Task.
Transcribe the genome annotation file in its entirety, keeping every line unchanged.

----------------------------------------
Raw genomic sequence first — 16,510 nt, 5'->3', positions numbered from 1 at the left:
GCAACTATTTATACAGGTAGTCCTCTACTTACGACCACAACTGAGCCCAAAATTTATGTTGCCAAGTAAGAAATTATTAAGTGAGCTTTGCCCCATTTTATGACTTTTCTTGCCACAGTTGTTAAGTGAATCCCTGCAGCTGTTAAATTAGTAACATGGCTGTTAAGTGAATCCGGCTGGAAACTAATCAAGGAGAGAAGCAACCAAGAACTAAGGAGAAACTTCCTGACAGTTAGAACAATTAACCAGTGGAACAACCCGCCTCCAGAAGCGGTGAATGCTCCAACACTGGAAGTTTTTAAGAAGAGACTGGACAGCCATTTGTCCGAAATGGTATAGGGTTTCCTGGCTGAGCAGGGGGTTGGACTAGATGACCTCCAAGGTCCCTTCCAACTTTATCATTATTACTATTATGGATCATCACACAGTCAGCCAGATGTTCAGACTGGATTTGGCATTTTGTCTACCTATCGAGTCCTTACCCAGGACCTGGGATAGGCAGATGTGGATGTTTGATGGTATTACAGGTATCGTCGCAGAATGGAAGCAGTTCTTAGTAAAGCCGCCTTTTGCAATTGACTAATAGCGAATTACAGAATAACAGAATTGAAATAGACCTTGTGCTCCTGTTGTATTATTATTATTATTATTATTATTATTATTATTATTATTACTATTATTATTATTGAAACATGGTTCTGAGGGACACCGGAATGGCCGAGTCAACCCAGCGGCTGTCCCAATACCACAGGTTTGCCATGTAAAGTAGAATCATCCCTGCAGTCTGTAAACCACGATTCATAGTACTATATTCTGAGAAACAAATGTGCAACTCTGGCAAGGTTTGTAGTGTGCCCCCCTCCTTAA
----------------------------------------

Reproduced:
Raw genomic sequence first — 16,510 nt, 5'->3', positions numbered from 1 at the left:
GCAACTATTTATACAGGTAGTCCTCTACTTACGACCACAACTGAGCCCAAAATTTATGTTGCCAAGTAAGAAATTATTAAGTGAGCTTTGCCCCATTTTATGACTTTTCTTGCCACAGTTGTTAAGTGAATCCCTGCAGCTGTTAAATTAGTAACATGGCTGTTAAGTGAATCCGGCTGGAAACTAATCAAGGAGAGAAGCAACCAAGAACTAAGGAGAAACTTCCTGACAGTTAGAACAATTAACCAGTGGAACAACCCGCCTCCAGAAGCGGTGAATGCTCCAACACTGGAAGTTTTTAAGAAGAGACTGGACAGCCATTTGTCCGAAATGGTATAGGGTTTCCTGGCTGAGCAGGGGGTTGGACTAGATGACCTCCAAGGTCCCTTCCAACTTTATCATTATTACTATTATGGATCATCACACAGTCAGCCAGATGTTCAGACTGGATTTGGCATTTTGTCTACCTATCGAGTCCTTACCCAGGACCTGGGATAGGCAGATGTGGATGTTTGATGGTATTACAGGTATCGTCGCAGAATGGAAGCAGTTCTTAGTAAAGCCGCCTTTTGCAATTGACTAATAGCGAATTACAGAATAACAGAATTGAAATAGACCTTGTGCTCCTGTTGTATTATTATTATTATTATTATTATTATTATTATTATTATTACTATTATTATTATTGAAACATGGTTCTGAGGGACACCGGAATGGCCGAGTCAACCCAGCGGCTGTCCCAATACCACAGGTTTGCCATGTAAAGTAGAATCATCCCTGCAGTCTGTAAACCACGATTCATAGTACTATATTCTGAGAAACAAATGTGCAACTCTGGCAAGGTTTGTAGTGTGCCCCCCTCCTTAA